Probably. People who know me will tell you that I’m not great with that sense of direction thing. I can be walking home from work, walk into a store, walk out, and go in the direction I came from. I normally realize my mistake in time, but let’s just say that most people have a better idea about where they are in the world than I do. The Appalachian Trail is marked with white blazes all the way, so I’ll simply follow them. Should be easy™! I will also carry a compass, my smartphone loaded with maps, and a Garmin InReach Mini, which is a device that provides GPS navigation and it has an SOS button in case I get in real trouble. I’m not hoping to have to push that button, so I’ll be diligent about using my compass and phone.

Where will you sleep?

In my tent. There are a lot of shelters along the trail, so I’ll likely stay in them from time to time, but I do like my little tent. If you are curious how my home for the six months is going to look, it’s a Gossamer Gear The One. I’ll also spend some nights in hotels or hostels so I can get laundry done, take a shower, or catch up on email, blogging, and phone calls.

What will you eat?

Highly processed and calorie-dense food. I’ll burn a lot of calories, so I’ll need the calories—but I won’t need it to be highly processed—it’s just that I don’t have a choice. I’ll likely resupply every three to five days, so carrying a fresh salad and a ceviche is not an option. It’s going to be more like powdered mashed potatoes, ramen noodles, Snickers bars and M&Ms. I’ll be carrying a water filter so I can purify water from streams along the way.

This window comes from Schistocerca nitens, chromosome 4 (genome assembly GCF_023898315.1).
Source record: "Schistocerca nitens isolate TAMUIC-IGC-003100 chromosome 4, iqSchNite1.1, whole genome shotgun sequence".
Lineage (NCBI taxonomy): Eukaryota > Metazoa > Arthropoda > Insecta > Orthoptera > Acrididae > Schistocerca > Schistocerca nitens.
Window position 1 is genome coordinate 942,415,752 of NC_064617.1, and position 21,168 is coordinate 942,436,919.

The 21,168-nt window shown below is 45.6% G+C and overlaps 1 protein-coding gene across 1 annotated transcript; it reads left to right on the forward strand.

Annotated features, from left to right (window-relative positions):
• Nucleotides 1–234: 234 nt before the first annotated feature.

Do you really know what you are doing?

OK, no. I can see the irony in writing a blog post about how I’m going to hike the AT, when in reality I have no idea how to do that. But hopefully I’ll learn along the way. I’ve been doing some mental training to prepare myself for how little I can actually be prepared. I think I’m prepared to be unprepared and to just take every day as it comes and remember to enjoy it.

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Comments 4

  • Fishn'GaMe : Dec 13th

    Well good luck in your upcoming journey. You’ll meet great people on a thruhike and its a wonderful way to explore America. On my thru some years ago I enjoyed getting to know hikers literally from all over the world and their viewpoints of our crazy, yet beautiful country.

    Reply
    • Melanie : Dec 13th

      Awesome! I am planning on doing the same thing, so hopefully we will meet on the trail! Can’t wait!

      Reply
  • Mimi Fries : Mar 5th

    Hej Camilla, good luck on your trip. I have a friend who lives a half mile from the trail in Pennsylvania. Let me know if you want a break then, I could meet you where the trail passes by route 309.
    Mimi

    Reply
    • Camilla Krag Jensen : Mar 5th

      Hi Mimi. Thank you so much! I’m sure I’d love some interaction with civilization once I get further north. And hanging out with you is always fun 🙂

      Reply